Adventurists around the world are now lining up for Virgin Galactic tourist flights into space, but in the near future, the company could also be rocketing people around the globe.
The company said in February that it wants to build a fleet of vehicles that could transport passengers from Los Angeles to Tokyo in just two hours, and from New York to London in one.
It’s already working on the technology at its headquarters at the Mojave Air and Space Port in California. That’s where The Spaceship Co., Virgin Galactic’s subsidiary, built the first VSS Unity passenger rocket and the VMS Eve mothership, which are both in New Mexico now doing test flights to prepare for commercial launch.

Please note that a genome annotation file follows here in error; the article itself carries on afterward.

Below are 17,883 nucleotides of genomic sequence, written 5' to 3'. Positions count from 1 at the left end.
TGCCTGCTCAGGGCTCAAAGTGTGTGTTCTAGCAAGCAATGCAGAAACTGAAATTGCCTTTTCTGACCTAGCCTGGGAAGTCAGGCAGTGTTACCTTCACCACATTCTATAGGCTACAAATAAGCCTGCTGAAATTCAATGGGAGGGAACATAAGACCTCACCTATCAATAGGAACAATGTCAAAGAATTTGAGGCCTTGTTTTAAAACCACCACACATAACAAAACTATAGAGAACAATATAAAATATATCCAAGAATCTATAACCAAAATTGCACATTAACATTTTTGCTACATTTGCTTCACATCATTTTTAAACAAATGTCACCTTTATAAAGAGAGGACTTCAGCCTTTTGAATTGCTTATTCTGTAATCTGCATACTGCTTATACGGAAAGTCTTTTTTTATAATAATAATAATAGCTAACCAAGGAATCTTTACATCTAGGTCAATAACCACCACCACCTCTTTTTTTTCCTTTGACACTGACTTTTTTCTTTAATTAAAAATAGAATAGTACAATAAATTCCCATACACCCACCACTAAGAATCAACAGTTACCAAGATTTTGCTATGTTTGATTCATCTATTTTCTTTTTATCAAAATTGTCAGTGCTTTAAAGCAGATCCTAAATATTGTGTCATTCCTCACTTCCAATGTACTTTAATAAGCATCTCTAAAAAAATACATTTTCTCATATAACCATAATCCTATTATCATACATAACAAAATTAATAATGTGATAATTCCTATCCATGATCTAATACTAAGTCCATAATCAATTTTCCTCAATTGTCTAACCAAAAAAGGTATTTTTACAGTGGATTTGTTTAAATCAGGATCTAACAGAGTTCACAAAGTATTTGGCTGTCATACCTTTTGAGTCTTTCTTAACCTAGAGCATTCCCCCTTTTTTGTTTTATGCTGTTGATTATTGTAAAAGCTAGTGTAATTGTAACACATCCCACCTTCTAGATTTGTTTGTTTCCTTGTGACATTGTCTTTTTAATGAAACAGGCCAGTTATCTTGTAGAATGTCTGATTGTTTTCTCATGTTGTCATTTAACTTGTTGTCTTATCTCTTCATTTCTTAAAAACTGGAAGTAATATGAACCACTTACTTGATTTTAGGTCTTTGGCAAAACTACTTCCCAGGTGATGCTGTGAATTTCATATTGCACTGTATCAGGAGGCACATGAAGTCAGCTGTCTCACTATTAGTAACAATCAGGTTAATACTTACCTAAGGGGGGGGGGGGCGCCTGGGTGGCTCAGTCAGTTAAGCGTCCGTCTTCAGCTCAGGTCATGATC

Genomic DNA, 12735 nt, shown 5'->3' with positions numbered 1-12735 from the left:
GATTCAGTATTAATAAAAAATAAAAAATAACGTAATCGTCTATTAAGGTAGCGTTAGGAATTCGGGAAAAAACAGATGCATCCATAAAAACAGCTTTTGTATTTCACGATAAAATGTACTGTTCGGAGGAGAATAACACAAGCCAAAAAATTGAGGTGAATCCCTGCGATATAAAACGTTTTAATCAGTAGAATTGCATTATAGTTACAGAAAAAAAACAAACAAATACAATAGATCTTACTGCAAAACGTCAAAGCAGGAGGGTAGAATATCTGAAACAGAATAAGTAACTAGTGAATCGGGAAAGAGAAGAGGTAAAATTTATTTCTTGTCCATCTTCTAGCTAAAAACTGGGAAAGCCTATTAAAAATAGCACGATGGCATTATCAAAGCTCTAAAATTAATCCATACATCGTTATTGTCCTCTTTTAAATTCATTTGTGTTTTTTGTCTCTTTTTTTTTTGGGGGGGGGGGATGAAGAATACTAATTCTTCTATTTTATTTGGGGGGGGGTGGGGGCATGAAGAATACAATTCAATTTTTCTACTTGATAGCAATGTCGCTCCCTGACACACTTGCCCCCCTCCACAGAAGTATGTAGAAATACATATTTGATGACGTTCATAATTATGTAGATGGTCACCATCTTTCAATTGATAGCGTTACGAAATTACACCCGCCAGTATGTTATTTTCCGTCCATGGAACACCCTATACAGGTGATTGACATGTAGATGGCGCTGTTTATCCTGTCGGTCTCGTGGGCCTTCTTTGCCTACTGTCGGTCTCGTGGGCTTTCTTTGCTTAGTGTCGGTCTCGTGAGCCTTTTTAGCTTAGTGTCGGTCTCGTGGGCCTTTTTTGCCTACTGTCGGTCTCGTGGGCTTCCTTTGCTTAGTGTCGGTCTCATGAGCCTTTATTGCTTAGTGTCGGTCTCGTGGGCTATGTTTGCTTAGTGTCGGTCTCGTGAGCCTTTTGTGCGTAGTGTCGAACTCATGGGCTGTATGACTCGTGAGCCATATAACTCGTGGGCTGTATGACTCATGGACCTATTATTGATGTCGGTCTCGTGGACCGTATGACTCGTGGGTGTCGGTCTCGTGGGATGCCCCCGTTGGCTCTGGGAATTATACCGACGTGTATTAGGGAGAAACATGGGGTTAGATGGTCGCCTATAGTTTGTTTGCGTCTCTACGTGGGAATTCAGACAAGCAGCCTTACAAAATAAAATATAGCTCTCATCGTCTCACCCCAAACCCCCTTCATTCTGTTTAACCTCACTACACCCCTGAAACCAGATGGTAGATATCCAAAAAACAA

Once operational, Eve will carry the Unity on its underbelly to about 45,000 feet, at which point the spaceship detaches from the carrier plane and fires its motors to shoot into space at more than 50 miles up.
The Spaceship Co. is now building more rockets and motors to join the Unity and Eve in New Mexico. But alongside those efforts, it’s laying the groundwork for superfast Earth-bound planes, drawing in good part on the knowledge and technological advances achieved through 16 years of research and development of commercial spaceships.
Support your local Albuquerque Journal & Kevin Robinson-Avila SUBSCRIBE NOW cancel anytime